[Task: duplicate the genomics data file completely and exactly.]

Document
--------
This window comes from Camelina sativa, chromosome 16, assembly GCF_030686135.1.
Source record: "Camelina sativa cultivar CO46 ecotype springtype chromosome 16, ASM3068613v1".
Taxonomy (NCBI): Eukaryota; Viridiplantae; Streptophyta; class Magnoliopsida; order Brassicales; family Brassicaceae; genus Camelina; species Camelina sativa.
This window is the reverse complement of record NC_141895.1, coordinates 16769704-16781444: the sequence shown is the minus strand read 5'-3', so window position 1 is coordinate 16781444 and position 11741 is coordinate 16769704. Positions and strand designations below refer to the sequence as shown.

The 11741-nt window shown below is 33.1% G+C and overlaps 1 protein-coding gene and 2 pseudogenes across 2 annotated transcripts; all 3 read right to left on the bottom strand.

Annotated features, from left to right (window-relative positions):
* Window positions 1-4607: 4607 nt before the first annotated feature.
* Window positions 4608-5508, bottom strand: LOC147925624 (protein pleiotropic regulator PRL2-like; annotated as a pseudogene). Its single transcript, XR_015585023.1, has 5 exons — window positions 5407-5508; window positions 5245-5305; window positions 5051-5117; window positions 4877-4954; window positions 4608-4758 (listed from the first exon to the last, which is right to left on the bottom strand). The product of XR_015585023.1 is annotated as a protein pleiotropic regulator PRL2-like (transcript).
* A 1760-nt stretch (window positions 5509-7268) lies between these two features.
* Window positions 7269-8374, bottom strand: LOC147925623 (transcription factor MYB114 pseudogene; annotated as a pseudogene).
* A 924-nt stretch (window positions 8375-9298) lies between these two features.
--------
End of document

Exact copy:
This window comes from Camelina sativa, chromosome 16, assembly GCF_030686135.1.
Source record: "Camelina sativa cultivar CO46 ecotype springtype chromosome 16, ASM3068613v1".
Taxonomy (NCBI): Eukaryota; Viridiplantae; Streptophyta; class Magnoliopsida; order Brassicales; family Brassicaceae; genus Camelina; species Camelina sativa.
This window is the reverse complement of record NC_141895.1, coordinates 16769704-16781444: the sequence shown is the minus strand read 5'-3', so window position 1 is coordinate 16781444 and position 11741 is coordinate 16769704. Positions and strand designations below refer to the sequence as shown.

The 11741-nt window shown below is 33.1% G+C and overlaps 1 protein-coding gene and 2 pseudogenes across 2 annotated transcripts; all 3 read right to left on the bottom strand.

Annotated features, from left to right (window-relative positions):
* Window positions 1-4607: 4607 nt before the first annotated feature.
* Window positions 4608-5508, bottom strand: LOC147925624 (protein pleiotropic regulator PRL2-like; annotated as a pseudogene). Its single transcript, XR_015585023.1, has 5 exons — window positions 5407-5508; window positions 5245-5305; window positions 5051-5117; window positions 4877-4954; window positions 4608-4758 (listed from the first exon to the last, which is right to left on the bottom strand). The product of XR_015585023.1 is annotated as a protein pleiotropic regulator PRL2-like (transcript).
* A 1760-nt stretch (window positions 5509-7268) lies between these two features.
* Window positions 7269-8374, bottom strand: LOC147925623 (transcription factor MYB114 pseudogene; annotated as a pseudogene).
* A 924-nt stretch (window positions 8375-9298) lies between these two features.